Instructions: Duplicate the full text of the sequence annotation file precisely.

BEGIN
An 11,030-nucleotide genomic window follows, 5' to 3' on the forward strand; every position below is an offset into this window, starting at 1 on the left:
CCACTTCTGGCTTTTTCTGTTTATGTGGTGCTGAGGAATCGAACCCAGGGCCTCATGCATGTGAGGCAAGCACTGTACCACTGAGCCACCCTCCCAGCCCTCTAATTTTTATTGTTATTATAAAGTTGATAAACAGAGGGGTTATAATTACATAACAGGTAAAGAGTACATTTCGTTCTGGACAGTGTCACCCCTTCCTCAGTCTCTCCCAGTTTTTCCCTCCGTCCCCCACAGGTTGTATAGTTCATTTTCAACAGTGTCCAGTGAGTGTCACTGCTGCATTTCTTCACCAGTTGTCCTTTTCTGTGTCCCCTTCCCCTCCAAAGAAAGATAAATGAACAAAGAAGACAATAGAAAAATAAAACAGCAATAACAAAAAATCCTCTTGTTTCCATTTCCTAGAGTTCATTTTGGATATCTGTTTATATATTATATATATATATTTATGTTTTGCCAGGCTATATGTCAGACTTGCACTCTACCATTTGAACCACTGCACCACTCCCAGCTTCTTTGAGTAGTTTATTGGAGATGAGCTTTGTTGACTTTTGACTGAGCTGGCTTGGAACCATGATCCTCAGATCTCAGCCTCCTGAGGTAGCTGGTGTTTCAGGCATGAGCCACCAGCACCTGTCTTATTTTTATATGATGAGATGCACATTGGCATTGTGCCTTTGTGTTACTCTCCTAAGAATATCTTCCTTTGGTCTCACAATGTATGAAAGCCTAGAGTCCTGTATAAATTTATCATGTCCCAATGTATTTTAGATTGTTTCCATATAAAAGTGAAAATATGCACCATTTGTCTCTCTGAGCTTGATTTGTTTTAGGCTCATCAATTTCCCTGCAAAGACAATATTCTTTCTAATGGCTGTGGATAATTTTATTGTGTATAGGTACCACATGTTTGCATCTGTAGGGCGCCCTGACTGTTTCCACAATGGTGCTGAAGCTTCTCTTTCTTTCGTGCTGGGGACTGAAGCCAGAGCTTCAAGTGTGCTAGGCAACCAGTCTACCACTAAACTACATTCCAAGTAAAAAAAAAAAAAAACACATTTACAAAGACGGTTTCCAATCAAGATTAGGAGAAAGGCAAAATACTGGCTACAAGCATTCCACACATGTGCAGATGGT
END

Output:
An 11,030-nucleotide genomic window follows, 5' to 3' on the forward strand; every position below is an offset into this window, starting at 1 on the left:
CCACTTCTGGCTTTTTCTGTTTATGTGGTGCTGAGGAATCGAACCCAGGGCCTCATGCATGTGAGGCAAGCACTGTACCACTGAGCCACCCTCCCAGCCCTCTAATTTTTATTGTTATTATAAAGTTGATAAACAGAGGGGTTATAATTACATAACAGGTAAAGAGTACATTTCGTTCTGGACAGTGTCACCCCTTCCTCAGTCTCTCCCAGTTTTTCCCTCCGTCCCCCACAGGTTGTATAGTTCATTTTCAACAGTGTCCAGTGAGTGTCACTGCTGCATTTCTTCACCAGTTGTCCTTTTCTGTGTCCCCTTCCCCTCCAAAGAAAGATAAATGAACAAAGAAGACAATAGAAAAATAAAACAGCAATAACAAAAAATCCTCTTGTTTCCATTTCCTAGAGTTCATTTTGGATATCTGTTTATATATTATATATATATATTTATGTTTTGCCAGGCTATATGTCAGACTTGCACTCTACCATTTGAACCACTGCACCACTCCCAGCTTCTTTGAGTAGTTTATTGGAGATGAGCTTTGTTGACTTTTGACTGAGCTGGCTTGGAACCATGATCCTCAGATCTCAGCCTCCTGAGGTAGCTGGTGTTTCAGGCATGAGCCACCAGCACCTGTCTTATTTTTATATGATGAGATGCACATTGGCATTGTGCCTTTGTGTTACTCTCCTAAGAATATCTTCCTTTGGTCTCACAATGTATGAAAGCCTAGAGTCCTGTATAAATTTATCATGTCCCAATGTATTTTAGATTGTTTCCATATAAAAGTGAAAATATGCACCATTTGTCTCTCTGAGCTTGATTTGTTTTAGGCTCATCAATTTCCCTGCAAAGACAATATTCTTTCTAATGGCTGTGGATAATTTTATTGTGTATAGGTACCACATGTTTGCATCTGTAGGGCGCCCTGACTGTTTCCACAATGGTGCTGAAGCTTCTCTTTCTTTCGTGCTGGGGACTGAAGCCAGAGCTTCAAGTGTGCTAGGCAACCAGTCTACCACTAAACTACATTCCAAGTAAAAAAAAAAAAAAACACATTTACAAAGACGGTTTCCAATCAAGATTAGGAGAAAGGCAAAATACTGGCTACAAGCATTCCACACATGTGCAGATGGT